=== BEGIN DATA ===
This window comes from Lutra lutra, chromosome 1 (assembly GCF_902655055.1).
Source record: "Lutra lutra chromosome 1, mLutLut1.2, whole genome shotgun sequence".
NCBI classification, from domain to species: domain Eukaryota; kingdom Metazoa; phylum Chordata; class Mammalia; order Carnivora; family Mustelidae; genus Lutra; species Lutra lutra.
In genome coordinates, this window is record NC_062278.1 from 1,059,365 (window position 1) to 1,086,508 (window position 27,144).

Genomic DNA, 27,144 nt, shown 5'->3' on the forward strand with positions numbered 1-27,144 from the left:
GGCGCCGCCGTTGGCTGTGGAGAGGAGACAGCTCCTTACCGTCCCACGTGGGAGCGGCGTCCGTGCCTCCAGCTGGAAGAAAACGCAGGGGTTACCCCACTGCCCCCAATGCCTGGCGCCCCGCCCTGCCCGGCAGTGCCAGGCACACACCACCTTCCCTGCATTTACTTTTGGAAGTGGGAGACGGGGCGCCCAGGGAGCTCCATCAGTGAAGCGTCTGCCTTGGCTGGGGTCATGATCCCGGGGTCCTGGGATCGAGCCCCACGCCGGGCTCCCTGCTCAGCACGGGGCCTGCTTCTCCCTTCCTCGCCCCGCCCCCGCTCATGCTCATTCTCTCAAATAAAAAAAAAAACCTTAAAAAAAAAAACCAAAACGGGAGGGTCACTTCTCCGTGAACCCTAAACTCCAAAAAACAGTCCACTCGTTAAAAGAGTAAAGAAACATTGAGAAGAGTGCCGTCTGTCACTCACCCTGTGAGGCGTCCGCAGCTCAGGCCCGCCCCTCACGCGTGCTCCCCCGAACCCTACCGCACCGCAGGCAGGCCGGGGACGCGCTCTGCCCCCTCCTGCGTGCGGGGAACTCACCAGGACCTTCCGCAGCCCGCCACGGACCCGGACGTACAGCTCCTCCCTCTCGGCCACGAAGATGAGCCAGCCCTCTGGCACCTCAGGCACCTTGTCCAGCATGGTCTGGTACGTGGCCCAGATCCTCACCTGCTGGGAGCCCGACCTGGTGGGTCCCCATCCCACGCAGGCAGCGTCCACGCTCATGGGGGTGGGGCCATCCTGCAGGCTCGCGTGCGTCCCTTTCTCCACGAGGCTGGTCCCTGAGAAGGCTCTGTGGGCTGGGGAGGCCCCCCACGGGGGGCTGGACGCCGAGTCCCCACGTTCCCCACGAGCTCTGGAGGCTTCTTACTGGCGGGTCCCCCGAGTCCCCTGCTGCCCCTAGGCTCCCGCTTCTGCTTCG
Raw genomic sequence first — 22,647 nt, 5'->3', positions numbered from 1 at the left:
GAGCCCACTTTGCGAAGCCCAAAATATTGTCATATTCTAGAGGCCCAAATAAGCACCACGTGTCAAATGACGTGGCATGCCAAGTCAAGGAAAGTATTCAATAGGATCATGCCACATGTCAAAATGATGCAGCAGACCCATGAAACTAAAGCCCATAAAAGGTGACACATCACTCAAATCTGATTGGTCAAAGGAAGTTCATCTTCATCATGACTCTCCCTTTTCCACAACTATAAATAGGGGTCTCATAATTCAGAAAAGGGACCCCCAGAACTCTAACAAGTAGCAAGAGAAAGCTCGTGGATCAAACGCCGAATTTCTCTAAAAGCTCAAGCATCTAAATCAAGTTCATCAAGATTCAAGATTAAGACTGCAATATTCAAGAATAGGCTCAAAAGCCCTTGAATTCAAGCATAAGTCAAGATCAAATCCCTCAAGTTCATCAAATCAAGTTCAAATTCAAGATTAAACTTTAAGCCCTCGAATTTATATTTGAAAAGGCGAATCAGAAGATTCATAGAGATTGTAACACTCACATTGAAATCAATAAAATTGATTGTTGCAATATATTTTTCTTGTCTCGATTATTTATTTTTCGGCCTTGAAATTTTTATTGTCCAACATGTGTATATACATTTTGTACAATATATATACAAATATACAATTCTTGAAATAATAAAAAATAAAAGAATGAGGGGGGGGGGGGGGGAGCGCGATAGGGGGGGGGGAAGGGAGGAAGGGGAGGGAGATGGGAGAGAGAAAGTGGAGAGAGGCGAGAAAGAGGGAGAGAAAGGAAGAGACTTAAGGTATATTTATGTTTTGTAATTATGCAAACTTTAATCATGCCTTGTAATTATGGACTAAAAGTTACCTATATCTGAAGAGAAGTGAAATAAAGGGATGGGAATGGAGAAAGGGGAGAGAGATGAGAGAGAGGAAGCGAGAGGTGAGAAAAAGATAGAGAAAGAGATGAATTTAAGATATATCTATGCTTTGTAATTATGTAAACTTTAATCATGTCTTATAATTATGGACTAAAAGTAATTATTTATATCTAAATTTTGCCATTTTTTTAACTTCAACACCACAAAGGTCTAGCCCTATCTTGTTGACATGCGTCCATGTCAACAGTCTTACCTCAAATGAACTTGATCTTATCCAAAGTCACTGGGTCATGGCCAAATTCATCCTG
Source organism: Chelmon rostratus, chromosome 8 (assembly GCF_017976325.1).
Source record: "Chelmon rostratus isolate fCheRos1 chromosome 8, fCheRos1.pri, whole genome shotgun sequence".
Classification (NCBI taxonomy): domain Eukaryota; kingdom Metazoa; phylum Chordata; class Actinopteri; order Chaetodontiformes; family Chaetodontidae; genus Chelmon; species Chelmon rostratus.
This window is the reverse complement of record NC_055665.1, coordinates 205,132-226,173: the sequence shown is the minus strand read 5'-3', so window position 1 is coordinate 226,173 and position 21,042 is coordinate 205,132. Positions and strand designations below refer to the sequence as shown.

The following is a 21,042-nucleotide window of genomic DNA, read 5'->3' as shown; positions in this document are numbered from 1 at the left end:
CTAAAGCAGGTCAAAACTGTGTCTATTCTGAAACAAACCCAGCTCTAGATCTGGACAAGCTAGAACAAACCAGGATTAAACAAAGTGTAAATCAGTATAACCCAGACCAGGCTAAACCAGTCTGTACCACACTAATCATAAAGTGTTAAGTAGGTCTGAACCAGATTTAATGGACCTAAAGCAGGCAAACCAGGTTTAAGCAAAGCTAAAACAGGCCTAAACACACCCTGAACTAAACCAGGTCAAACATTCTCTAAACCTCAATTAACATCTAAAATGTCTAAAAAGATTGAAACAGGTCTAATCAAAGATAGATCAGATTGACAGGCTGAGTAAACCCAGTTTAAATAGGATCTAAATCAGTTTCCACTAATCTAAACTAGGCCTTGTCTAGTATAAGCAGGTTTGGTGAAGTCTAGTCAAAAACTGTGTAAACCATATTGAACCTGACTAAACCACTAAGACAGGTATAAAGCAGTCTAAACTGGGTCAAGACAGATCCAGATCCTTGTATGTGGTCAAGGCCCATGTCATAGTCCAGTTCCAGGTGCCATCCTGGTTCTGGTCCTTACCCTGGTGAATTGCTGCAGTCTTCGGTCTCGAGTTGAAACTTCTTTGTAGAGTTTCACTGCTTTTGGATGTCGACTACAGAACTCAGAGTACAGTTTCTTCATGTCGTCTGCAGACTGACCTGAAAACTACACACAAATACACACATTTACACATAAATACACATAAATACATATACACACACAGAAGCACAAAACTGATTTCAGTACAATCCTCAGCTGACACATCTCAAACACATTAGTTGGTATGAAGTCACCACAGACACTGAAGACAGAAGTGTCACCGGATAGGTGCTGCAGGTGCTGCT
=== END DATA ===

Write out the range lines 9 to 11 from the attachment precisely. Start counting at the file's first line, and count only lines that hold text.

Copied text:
Source organism: Chelmon rostratus, chromosome 8 (assembly GCF_017976325.1).
Source record: "Chelmon rostratus isolate fCheRos1 chromosome 8, fCheRos1.pri, whole genome shotgun sequence".
Classification (NCBI taxonomy): domain Eukaryota; kingdom Metazoa; phylum Chordata; class Actinopteri; order Chaetodontiformes; family Chaetodontidae; genus Chelmon; species Chelmon rostratus.